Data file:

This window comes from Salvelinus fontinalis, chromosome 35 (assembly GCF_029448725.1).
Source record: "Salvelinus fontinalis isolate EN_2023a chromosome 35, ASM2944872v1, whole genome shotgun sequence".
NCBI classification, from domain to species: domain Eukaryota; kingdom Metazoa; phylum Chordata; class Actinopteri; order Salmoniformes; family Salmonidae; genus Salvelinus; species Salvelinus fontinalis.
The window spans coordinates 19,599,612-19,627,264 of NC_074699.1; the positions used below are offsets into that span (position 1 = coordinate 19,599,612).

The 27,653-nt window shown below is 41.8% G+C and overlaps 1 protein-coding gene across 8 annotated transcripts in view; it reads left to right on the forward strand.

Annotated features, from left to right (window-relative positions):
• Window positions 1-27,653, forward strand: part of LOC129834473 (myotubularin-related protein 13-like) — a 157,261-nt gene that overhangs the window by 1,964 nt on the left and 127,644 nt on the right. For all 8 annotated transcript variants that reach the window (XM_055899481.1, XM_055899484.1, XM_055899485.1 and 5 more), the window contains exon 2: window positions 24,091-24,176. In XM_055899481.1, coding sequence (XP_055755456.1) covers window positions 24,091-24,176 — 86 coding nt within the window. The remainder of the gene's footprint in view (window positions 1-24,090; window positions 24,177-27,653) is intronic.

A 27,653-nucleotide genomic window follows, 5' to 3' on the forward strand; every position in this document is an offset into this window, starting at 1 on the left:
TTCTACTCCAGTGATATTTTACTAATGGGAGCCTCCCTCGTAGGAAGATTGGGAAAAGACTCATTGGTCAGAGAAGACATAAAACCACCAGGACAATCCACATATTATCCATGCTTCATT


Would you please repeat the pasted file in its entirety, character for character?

This window comes from Salvelinus fontinalis, chromosome 35 (assembly GCF_029448725.1).
Source record: "Salvelinus fontinalis isolate EN_2023a chromosome 35, ASM2944872v1, whole genome shotgun sequence".
NCBI classification, from domain to species: domain Eukaryota; kingdom Metazoa; phylum Chordata; class Actinopteri; order Salmoniformes; family Salmonidae; genus Salvelinus; species Salvelinus fontinalis.
The window spans coordinates 19,599,612-19,627,264 of NC_074699.1; the positions used below are offsets into that span (position 1 = coordinate 19,599,612).

The 27,653-nt window shown below is 41.8% G+C and overlaps 1 protein-coding gene across 8 annotated transcripts in view; it reads left to right on the forward strand.

Annotated features, from left to right (window-relative positions):
• Window positions 1-27,653, forward strand: part of LOC129834473 (myotubularin-related protein 13-like) — a 157,261-nt gene that overhangs the window by 1,964 nt on the left and 127,644 nt on the right. For all 8 annotated transcript variants that reach the window (XM_055899481.1, XM_055899484.1, XM_055899485.1 and 5 more), the window contains exon 2: window positions 24,091-24,176. In XM_055899481.1, coding sequence (XP_055755456.1) covers window positions 24,091-24,176 — 86 coding nt within the window. The remainder of the gene's footprint in view (window positions 1-24,090; window positions 24,177-27,653) is intronic.

A 27,653-nucleotide genomic window follows, 5' to 3' on the forward strand; every position in this document is an offset into this window, starting at 1 on the left:
TTCTACTCCAGTGATATTTTACTAATGGGAGCCTCCCTCGTAGGAAGATTGGGAAAAGACTCATTGGTCAGAGAAGACATAAAACCACCAGGACAATCCACATATTATCCATGCTTCATT